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Thursday, February 25, 2010

A Lesson From "A Dash of Style" - Part 1

Over the next couple of weeks, I will summarize the lessons I learned while reading A Dash of Style: The Art and Mastery of Punctuation by Noah Lukeman. This book addresses how the creative use of punctuation can develop and enhance a creative writer's style. The focus is not on the rules of punctuation. Lukeman's focus is on using your own style to puctuate a sentence in a way that reflects the sentence's proper context and effect. In other words, a sentence may be puctuated a variety of ways, and a creative writer must choose the way that achieves the desired effect.

In order to use the creative punctuation techniques effectively and appropriately, it is important to understand the correct use of punctuation. Although Lukeman has not written this as a rule book, he has written it with the expectation that the reader has a knowledge of the rules of punctuation.

As a creative writer, we are given license to stretch the rules of punctuation when it is intentional and done to achieve an artistic purpose - if the effect is seamless. If a reader stumbles over or stops at poorly punctuated sentences, the effect is failure; instead of artistic punctuation, the writer has shown poor punctuation, and the reader will probably put the book down if the pattern persists. This is the fine-line lesson on punctuation that Lukeman shares.

The book is exceptional and a must-have for the creative writer.

Today's Lesson: THE PERIOD (The Stop Sign)

Lukeman quotes on the period: "All other punctuation marks exist only to modify what lies between two periods - they are always restrained by it, and must act in context of it." "To employ it is to make a statement; to leave it out, equally so." "Its presence divides and its absence connects."

One of Lukeman's examples on the period:

Lukeman: "Consider the below example from [Rick Moody's] novel The Ice Storm that, ironically, displays his abundant use of the period:"

Example: No answering machines. And no call waiting. No Caller I.D. No compact disc recorders or laser discs or holography or cable television or MTV. No multiplex cinemas or word processors or laser printers or modems. No virtual reality.

Lukeman: "He could have chosen to separate these thoughts with merely a comma, or even a semicolon. By choosing to use periods, he allows each to sink in, more effectively cutting us off from the modern world."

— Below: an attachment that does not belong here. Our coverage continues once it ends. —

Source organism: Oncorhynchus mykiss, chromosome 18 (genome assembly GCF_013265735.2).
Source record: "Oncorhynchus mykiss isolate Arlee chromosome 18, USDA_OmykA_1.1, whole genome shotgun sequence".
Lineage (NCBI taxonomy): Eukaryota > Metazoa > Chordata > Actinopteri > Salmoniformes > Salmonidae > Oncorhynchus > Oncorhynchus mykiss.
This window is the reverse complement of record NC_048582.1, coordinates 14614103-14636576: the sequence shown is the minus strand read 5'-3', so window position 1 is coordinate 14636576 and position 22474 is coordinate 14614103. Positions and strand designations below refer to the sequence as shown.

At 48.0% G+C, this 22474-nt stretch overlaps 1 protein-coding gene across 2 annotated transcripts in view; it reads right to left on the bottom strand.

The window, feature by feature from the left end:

By contrast, Lukeman gives the following example on the abundant use of the period:

Example: He talked to the manager. She recommended a book. He looked it through. He liked it. He bought it.

Lukeman: "Such a series of short sentences feels childlike - particularly if the content is banal, as it is here. Most writers will not resort to such extremes... ."

On a future blog, I will share a brief lesson from Lukeman on "the speed bump of the writing world", the comma.

Visit Noah Lukeman's Blog by linking through our sidebar or here:

Purchase the book by linking here: A Dash of Style: The Art and Mastery of Punctuation by Noah Lukeman

Post by: LWC Director Karen Aldridge. Visit her personal blog site at My Writing Loft.

Thursday, February 11, 2010

Report on M.M. Buckner Presentation

Nearly twelve people were at the M.M. Buckner author chat at Barnes and Noble in Cool Springs on Thursday, January 28, 2010. Living Writers Collective members present included Mary Ann Weakley, Jennifer Ballard, and Danielle Sisk.

M.M. Buckner asked if we were writers and what we wrote. She had people in the audience talk with each other and ask/answer questions about their own experiences.

She recommended the Writers Market web site as the most comprehensive and up-to-date resource. Buckner said it was smarter to contact a publisher first, and get an agent after you have a publisher. Get an agent to handle deals and rights. Small publishers are good to consider because they are more welcoming to new and unagented writers.

Buckner said writing a synopsis is a great exercise to “look at the bones of your book,” to see gaps and what doesn’t follow, and to review and revise.

Buckner advised using friends as readers. No matter what kind of books they read (or write), they will have valuable input. Joining a critique group is great for growing a thicker skin, learning to handle rejection, using criticism to improve, and getting braver about sharing work. When published, writers get lots of criticism and negative reviews. If you are part of a group it's important to participate and give feedback.. If you show an interest in the work of others, they will do the same for you.

Buckner shared a lot of well-known things about publishing:
  • It’s a slow business.
  • Don’t expect to make money at first.
  • Self publishing is a lot of work.
  • Don’t send a revised version of the same work to a publisher who rejected it unless asked to.
  • Always double check information and updates on publishers' websites before submitting work.
  • The publishing industry is changing

Buckner said keep writing to improve - practice does work and make a difference. Also attend meetings and workshops, and keep reading and learning more about writing. is a great way to meet local groups specific to particular genres.

Planning is a good way to get familiar with plot and characters. Use surface plots and underlying themes to hold readers' attention.

Bucker said blogging is useful for promoting and networking but requires time and commitment.

Posted by: LWC member Jennifer Ballard - Visit Jennifer's website at